The Scamp and Beantown: Day 2

Sus and I decided that the day needed to be dedicated to all things Harvard. We quickly learned the difference between Harvard Avenue and Harvard Street, and we successfully navigated both the subway and the bus system. The one thing that impressed me about Boston was how easy public transportation was to navigate. We got everywhere we needed to be, and did so with little fuss.

When we made it to Harvard I really wanted to be impressed. On paper, Harvard is an impressive school.

Harvard at a Glance




About 2,400 faculty members and more than 10,400 academic appointments in affiliated teaching hospitals


Harvard College – About 6,700
Graduate and professional students – About 14,500
Total – About 21,000


Crimson Specs


More than 323,000, over 271,000 in the U.S., nearly 52,000 in some 201 other countries. See the alumni website for more information.


47 Nobel Laureates, 32 heads of state, 48 Pulitzer Prize winners


Veritas (Latin for “truth”)


5,083 acres


The Harvard Library—the largest academic library in the world—includes 18.9 million volumes, 174,000 serial titles, an estimated 400 million manuscript items, 10 million photographs, 56 million archived web pages, and 5.4 terabytes of born-digital archives and manuscripts. Access to this rich collection is provided by nearly 1,000 library staff members who operate more than 70 separate library units.


Harvard University is made up of 11 principal academic units – ten faculties and the Radcliffe Institute for Advanced Study. The ten faculties oversee schools and divisions that offer courses and award academic degrees.

Under 8 feet of snow….it sort of loses its appeal.

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I think another reason that I was underwhelmed was because the University of Edinburgh has ruined me for all other schools. The thing I liked about the campus was everyone was wearing Harvard shirts, people were super friendly, and there were an abundance of international students. Cambridge is a proper college town, and walking around the shops of Harvard Square was a lot of fun. Being that Sus and I both love books, we stopped in a great bookstore on the square.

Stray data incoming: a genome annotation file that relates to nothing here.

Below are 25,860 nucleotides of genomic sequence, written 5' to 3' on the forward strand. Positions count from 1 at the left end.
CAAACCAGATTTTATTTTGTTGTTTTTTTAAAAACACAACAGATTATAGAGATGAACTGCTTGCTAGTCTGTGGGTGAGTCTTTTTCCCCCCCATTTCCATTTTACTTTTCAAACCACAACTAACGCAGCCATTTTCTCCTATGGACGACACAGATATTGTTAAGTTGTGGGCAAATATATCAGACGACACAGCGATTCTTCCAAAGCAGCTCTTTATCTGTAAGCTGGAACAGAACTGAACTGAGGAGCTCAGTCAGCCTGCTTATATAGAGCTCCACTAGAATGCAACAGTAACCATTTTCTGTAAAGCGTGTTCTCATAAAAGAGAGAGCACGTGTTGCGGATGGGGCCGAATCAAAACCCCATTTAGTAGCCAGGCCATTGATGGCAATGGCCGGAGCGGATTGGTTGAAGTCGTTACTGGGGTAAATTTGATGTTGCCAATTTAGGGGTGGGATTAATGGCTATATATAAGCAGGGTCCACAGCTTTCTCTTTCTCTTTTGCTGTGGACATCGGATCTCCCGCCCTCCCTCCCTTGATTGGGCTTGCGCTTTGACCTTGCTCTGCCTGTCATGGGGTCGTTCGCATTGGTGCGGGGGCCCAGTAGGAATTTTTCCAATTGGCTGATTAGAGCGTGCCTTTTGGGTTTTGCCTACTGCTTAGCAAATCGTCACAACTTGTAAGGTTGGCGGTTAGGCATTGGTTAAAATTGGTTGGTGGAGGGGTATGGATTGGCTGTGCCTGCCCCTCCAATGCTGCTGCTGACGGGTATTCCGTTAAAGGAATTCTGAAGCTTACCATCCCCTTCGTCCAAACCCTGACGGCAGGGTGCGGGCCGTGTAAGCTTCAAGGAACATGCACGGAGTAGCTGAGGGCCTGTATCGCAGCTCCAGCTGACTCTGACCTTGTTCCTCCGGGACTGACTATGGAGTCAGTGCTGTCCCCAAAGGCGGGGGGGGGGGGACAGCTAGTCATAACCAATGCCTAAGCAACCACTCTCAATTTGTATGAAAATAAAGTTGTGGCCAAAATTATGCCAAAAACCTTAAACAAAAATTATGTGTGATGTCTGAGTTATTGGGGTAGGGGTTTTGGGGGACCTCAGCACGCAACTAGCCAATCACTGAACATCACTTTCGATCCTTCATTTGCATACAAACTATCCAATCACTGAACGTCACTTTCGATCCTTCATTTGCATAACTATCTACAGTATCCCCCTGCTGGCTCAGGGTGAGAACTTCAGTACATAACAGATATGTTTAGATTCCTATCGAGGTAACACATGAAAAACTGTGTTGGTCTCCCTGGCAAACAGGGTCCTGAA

2015-02-22 14.24.17                                                                                                              2015-02-23 15.19.36                                                     2015-02-23 15.20.15

When I was a kid, I thought Harvard was the be all, end all of schools. I wanted to go there. While I enjoyed the tour, and thought the campus was beautiful, I am not so sure I would have really enjoyed being a student there. While there is a sense of campus pride, and the people seemed nice, there is also a definite competitive atmosphere that lingers. I would rather have a collaborative learning experience, rather than one based on constantly trying to best my classmates.

We ended the night following the advice of Lonely Planet and visiting Little Italy for some pasta.

Lonely Planet did not let us down.

Carmelinas was truly amazing. The restaurant was small, and beautiful, and the food was great. I highly recommend the Puttenesca should anyone be lucky enough to eat there.


Behind the restaurant was a little bit of history. Paul Revere House sits quietly and unassuming between apartment buildings. It was closed, dark, and covered in snow, so the picture is not one that I took, but the house was impressive, and the history behind it makes the academic nerd in me giddy.

According to the Paul Revere Memorial Society:

The home was built about 1680 on the site of the former parsonage of the Second Church of Boston. Increase Mather, the Minister of the Second Church, and his family (including his son, Cotton Mather) occupied this parsonage from 1670 until it was destroyed in the Great Fire of 1676. A large and fashionable new home was built at the same location about four years later. Paul Revere owned the home from 1770 to 1800, although he and his family may not have lived here in some periods in the 1780s and 90s. After Revere sold the home in 1800, it soon became a tenement, and the ground floor was remodeled for use as shops, including at various times a candy store, cigar factory, bank and vegetable and fruit business. In 1902, Paul Revere’s great-grandson, John P. Reynolds Jr. purchased the building to ensure that it would not be demolished. Over the next few years, money was raised, and the Paul Revere Memorial Association formed to preserve and renovate the building. In April 1908, the Paul Revere House opened its doors to the public as one of the earliest historic house museums in the U.S. The Association still oversees the preservation and day-to-day operations of this national treasure.


One day I will have to go back and take a tour of the house.

After all the walking and all day outside, we were back at the hostel and in bed by 9pm. I have not been asleep by 9pm since I was in high school….

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